Tag Archives: Comedy

Dodging Doppelgängers: A Review of Us

Film poster for Us. Image on poster is a photograph of one of the main characters holding a mask that is identical to their face. Their real face is crying. Content warning: mental illness, blood, violence, and trauma.

Us is a 2019 American horror film about a family who was terrorized by their doppelgängers while they were on what was supposed to be a peaceful beach vacation.

It was directed by Jordan Peele, the same director who released Get Out in 2017.

This is one of those films that works best in my opinion if you know as little about the storyline in advance as possible.

For this reason, my review is going to skirt the fine line between avoiding all spoilers and still managing to discuss the important social messages in this story.

Save this post to read after you’ve finished watching Us if you’re the sort of viewer who wants to know nothing at all about it in advance.

For everyone else, this will be a 99% spoiler-free review.

Characters

Lupita Nyong'o as Adelaide Wilson (née Thomas)
Lupita Nyong’o as Adelaide Wilson (née Thomas)

 

Adelaide had never fully recovered from a traumatic childhood experience she had at the same beach her family now wants to visit on their vacation. Her hyper-vigilance and flashbacks were now threatening to derail the cheerful trip her husband and kids had been looking forward to for so long.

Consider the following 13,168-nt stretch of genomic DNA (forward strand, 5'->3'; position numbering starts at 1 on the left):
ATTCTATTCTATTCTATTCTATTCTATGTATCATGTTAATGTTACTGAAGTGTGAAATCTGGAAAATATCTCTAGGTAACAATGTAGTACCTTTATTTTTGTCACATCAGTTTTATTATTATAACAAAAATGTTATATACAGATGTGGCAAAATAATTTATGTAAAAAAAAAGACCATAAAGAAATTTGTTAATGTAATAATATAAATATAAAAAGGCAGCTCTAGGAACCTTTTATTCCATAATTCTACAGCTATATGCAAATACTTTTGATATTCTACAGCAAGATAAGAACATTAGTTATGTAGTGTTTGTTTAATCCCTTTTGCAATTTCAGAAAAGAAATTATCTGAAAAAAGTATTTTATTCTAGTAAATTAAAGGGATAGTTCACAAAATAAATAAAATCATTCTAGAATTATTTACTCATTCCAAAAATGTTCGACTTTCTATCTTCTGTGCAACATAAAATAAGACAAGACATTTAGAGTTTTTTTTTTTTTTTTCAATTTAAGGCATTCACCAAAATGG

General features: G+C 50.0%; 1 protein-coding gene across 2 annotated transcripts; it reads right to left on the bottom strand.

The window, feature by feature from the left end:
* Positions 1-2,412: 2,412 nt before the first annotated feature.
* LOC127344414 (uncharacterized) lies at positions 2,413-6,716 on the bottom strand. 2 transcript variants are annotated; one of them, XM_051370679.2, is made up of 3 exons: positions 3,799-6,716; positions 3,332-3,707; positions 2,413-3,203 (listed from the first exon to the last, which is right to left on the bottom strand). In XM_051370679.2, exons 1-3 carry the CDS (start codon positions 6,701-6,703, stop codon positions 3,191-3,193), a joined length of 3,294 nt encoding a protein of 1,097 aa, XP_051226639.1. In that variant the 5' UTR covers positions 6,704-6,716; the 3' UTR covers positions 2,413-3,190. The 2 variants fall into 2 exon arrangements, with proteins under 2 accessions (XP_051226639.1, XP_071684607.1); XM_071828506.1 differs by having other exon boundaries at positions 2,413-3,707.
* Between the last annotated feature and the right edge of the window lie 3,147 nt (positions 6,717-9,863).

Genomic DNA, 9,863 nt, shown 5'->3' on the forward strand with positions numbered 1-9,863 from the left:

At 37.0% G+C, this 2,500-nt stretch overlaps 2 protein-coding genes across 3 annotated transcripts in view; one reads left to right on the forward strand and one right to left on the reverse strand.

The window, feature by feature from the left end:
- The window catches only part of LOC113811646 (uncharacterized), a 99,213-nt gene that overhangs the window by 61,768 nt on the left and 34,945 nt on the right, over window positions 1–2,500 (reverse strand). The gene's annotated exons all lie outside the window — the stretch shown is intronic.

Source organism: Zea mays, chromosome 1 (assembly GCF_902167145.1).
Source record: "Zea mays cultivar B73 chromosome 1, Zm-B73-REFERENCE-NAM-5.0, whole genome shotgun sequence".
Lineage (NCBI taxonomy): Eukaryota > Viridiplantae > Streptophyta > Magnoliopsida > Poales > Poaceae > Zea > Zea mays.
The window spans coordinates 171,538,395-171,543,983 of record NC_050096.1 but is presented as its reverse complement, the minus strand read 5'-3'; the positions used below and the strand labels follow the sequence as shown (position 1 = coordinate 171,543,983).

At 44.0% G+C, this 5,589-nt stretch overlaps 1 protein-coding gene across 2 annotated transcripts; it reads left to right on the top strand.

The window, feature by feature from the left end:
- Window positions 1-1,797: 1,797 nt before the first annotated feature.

She was an intelligent, dedicated person who always thought through every possible scenario before making a decision.

 

Winston Duke as Gabriel "Gabe" Wilson
Winston Duke as Gabriel “Gabe” Wilson

 

Gabriel was Adelaide’s fun-loving husband. He had a trusting, kind personality and usually looked for the best interpretation of possibly unsettling events.

Shahadi Wright Joseph as Zora Wilson
Shahadi Wright Joseph as Zora Wilson

 

Zora was Adelaide and Gabriel’s exasperated teenage daughter. She was just a little too old now to still fully enjoy family vacations, especially when they involved a cottage that didn’t have Internet access.

Her hobbies included jogging and googling everything before she believed it.

 

Evan Alex as Jason Wilson
Evan Alex as Jason Wilson

 

Jason was Adelaide and Gabriel’s son. He was approximately ten years old and still thought family beach vacations were the highlight of the summer.

His hobbies included practicing magic tricks and pushing the limits on which words his parents would add to their list of forbidden swear words if he said them with the right intonation.

 

Elisabeth Moss as Kitty Tyler
Elisabeth Moss as Kitty Tyler

 

Kitty was Adelaide’s saucy childhood friend who always spoke her mind. Her hobbies included finding the humour in everything and dreaming of what her life would have been like if she’d waited until she was older to become a mother.

 

Tim Heidecker as Josh Tyler
Tim Heidecker as Josh Tyler